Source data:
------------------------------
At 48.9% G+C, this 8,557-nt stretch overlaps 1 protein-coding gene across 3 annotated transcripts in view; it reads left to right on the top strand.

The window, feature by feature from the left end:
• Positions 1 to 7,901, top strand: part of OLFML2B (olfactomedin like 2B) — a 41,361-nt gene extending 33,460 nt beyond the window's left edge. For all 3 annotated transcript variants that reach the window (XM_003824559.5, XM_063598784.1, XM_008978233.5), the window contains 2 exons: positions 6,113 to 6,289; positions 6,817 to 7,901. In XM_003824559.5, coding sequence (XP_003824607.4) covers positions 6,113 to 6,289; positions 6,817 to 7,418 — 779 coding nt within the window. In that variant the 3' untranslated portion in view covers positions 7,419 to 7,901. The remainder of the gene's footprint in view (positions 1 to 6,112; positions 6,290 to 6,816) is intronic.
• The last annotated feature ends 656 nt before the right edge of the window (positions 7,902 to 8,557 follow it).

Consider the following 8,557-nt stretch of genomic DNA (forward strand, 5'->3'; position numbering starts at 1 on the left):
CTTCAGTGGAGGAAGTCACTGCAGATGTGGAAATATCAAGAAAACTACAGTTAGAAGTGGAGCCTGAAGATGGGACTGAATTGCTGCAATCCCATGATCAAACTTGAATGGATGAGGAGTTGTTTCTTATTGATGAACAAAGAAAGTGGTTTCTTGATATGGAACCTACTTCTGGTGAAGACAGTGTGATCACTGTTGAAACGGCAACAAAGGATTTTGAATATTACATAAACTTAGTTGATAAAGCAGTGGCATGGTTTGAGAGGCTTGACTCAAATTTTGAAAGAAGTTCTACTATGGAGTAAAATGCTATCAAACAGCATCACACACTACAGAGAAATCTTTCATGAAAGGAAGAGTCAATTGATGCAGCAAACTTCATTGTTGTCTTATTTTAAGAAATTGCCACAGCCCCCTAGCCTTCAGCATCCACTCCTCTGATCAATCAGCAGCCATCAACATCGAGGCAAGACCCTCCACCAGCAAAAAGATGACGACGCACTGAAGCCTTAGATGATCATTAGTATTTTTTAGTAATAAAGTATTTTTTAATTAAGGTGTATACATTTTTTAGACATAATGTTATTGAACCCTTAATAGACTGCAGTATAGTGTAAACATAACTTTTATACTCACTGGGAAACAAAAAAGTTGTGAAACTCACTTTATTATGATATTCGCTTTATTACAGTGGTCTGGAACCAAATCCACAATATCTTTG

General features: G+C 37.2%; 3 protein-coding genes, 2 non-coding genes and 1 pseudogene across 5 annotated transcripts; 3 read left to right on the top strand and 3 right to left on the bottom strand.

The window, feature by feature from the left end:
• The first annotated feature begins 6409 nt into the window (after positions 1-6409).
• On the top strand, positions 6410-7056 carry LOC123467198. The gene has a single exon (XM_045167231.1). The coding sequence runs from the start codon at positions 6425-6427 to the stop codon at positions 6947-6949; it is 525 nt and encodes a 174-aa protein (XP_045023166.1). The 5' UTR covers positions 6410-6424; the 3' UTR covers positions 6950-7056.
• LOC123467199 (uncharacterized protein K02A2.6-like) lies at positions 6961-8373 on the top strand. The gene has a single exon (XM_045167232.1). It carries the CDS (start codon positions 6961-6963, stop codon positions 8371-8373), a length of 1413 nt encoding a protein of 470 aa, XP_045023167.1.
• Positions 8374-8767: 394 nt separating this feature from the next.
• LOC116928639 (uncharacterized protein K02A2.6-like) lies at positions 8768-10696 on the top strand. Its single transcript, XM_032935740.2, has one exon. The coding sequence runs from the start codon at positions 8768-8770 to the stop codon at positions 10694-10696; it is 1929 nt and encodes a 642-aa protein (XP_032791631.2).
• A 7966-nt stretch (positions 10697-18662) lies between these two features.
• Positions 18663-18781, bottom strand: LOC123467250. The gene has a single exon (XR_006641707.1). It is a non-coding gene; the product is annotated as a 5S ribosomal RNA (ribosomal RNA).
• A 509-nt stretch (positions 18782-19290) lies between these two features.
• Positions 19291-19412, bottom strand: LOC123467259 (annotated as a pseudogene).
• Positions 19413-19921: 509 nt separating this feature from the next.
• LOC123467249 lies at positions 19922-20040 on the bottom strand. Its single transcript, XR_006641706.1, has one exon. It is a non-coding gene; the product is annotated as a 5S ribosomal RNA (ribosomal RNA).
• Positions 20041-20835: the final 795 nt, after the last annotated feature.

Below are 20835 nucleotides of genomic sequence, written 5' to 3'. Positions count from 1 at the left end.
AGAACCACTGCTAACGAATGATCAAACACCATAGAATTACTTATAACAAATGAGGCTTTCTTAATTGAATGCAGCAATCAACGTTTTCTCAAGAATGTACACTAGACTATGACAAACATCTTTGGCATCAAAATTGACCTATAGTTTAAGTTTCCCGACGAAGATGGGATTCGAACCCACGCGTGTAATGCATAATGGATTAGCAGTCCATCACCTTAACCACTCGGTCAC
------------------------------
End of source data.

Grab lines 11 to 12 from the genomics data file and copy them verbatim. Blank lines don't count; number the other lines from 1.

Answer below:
• LOC123467199 (uncharacterized protein K02A2.6-like) lies at positions 6961-8373 on the top strand. The gene has a single exon (XM_045167232.1). It carries the CDS (start codon positions 6961-6963, stop codon positions 8371-8373), a length of 1413 nt encoding a protein of 470 aa, XP_045023167.1.
• Positions 8374-8767: 394 nt separating this feature from the next.